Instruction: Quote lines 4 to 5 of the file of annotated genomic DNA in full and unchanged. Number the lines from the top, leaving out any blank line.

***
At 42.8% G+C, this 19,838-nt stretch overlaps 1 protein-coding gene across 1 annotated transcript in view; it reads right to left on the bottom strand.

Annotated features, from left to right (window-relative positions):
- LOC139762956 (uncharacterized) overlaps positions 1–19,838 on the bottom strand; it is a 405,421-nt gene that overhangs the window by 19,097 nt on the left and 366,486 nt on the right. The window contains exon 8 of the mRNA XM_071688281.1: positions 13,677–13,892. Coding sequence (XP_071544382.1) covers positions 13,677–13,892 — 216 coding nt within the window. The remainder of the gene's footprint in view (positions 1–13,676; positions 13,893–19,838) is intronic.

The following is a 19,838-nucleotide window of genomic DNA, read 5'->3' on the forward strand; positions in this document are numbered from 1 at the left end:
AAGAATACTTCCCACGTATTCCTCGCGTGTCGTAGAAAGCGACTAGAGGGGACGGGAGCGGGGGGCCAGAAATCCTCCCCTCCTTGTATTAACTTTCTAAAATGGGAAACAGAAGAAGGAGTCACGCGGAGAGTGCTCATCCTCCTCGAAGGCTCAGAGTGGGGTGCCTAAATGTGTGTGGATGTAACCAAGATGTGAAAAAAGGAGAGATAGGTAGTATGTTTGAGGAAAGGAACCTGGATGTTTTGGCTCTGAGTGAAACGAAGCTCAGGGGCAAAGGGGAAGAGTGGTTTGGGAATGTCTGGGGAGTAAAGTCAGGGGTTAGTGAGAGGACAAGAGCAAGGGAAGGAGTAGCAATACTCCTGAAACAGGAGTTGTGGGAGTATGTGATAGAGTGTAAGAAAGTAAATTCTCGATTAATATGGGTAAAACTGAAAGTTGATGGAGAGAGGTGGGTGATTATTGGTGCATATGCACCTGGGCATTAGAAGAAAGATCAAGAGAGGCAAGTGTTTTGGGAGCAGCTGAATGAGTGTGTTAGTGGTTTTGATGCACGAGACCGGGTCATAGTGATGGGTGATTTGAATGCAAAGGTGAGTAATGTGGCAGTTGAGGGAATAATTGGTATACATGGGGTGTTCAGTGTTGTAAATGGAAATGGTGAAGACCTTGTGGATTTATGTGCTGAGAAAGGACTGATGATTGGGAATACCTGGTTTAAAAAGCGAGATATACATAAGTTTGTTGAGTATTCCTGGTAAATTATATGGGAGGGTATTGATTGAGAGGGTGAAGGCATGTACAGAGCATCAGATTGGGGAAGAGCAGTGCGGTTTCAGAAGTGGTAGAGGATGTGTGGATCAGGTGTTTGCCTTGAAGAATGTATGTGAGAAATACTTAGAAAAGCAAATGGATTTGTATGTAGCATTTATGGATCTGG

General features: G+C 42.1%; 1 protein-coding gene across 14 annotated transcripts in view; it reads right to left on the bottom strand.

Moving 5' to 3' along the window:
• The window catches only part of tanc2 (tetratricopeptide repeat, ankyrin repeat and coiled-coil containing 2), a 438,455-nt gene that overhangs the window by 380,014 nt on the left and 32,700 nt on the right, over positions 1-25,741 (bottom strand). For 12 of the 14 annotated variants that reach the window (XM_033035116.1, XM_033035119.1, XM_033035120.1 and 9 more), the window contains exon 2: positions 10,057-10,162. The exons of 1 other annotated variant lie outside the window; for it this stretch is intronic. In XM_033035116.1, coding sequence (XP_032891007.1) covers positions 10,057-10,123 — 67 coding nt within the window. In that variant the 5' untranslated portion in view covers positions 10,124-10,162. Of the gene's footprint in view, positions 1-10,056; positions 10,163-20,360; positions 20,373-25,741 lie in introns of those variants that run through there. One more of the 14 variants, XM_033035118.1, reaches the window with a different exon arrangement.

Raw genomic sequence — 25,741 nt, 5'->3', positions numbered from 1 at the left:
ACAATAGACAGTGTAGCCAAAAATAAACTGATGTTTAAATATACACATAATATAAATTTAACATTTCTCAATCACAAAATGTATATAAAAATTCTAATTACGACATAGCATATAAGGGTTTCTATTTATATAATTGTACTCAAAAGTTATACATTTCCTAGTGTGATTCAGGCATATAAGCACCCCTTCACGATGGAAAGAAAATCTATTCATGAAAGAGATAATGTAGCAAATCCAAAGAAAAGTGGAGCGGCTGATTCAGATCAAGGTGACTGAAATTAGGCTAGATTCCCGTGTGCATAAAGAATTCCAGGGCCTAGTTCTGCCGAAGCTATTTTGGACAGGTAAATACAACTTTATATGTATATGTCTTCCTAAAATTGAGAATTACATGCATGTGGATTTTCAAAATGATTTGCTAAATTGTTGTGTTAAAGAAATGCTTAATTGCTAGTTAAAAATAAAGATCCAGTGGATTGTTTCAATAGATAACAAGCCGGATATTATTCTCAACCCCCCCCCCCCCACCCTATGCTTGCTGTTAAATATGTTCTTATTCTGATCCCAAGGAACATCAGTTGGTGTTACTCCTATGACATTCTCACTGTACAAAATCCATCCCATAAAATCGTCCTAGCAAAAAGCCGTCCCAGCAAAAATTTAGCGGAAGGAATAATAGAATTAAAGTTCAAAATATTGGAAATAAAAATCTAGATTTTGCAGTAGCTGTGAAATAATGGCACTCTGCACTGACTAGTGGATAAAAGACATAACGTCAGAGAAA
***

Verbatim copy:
The following is a 19,838-nucleotide window of genomic DNA, read 5'->3' on the forward strand; positions in this document are numbered from 1 at the left end:
AAGAATACTTCCCACGTATTCCTCGCGTGTCGTAGAAAGCGACTAGAGGGGACGGGAGCGGGGGGCCAGAAATCCTCCCCTCCTTGTATTAACTTTCTAAAATGGGAAACAGAAGAAGGAGTCACGCGGAGAGTGCTCATCCTCCTCGAAGGCTCAGAGTGGGGTGCCTAAATGTGTGTGGATGTAACCAAGATGTGAAAAAAGGAGAGATAGGTAGTATGTTTGAGGAAAGGAACCTGGATGTTTTGGCTCTGAGTGAAACGAAGCTCAGGGGCAAAGGGGAAGAGTGGTTTGGGAATGTCTGGGGAGTAAAGTCAGGGGTTAGTGAGAGGACAAGAGCAAGGGAAGGAGTAGCAATACTCCTGAAACAGGAGTTGTGGGAGTATGTGATAGAGTGTAAGAAAGTAAATTCTCGATTAATATGGGTAAAACTGAAAGTTGATGGAGAGAGGTGGGTGATTATTGGTGCATATGCACCTGGGCATTAGAAGAAAGATCAAGAGAGGCAAGTGTTTTGGGAGCAGCTGAATGAGTGTGTTAGTGGTTTTGATGCACGAGACCGGGTCATAGTGATGGGTGATTTGAATGCAAAGGTGAGTAATGTGGCAGTTGAGGGAATAATTGGTATACATGGGGTGTTCAGTGTTGTAAATGGAAATGGTGAAGACCTTGTGGATTTATGTGCTGAGAAAGGACTGATGATTGGGAATACCTGGTTTAAAAAGCGAGATATACATAAGTTTGTTGAGTATTCCTGGTAAATTATATGGGAGGGTATTGATTGAGAGGGTGAAGGCATGTACAGAGCATCAGATTGGGGAAGAGCAGTGCGGTTTCAGAAGTGGTAGAGGATGTGTGGATCAGGTGTTTGCCTTGAAGAATGTATGTGAGAAATACTTAGAAAAGCAAATGGATTTGTATGTAGCATTTATGGATCTGG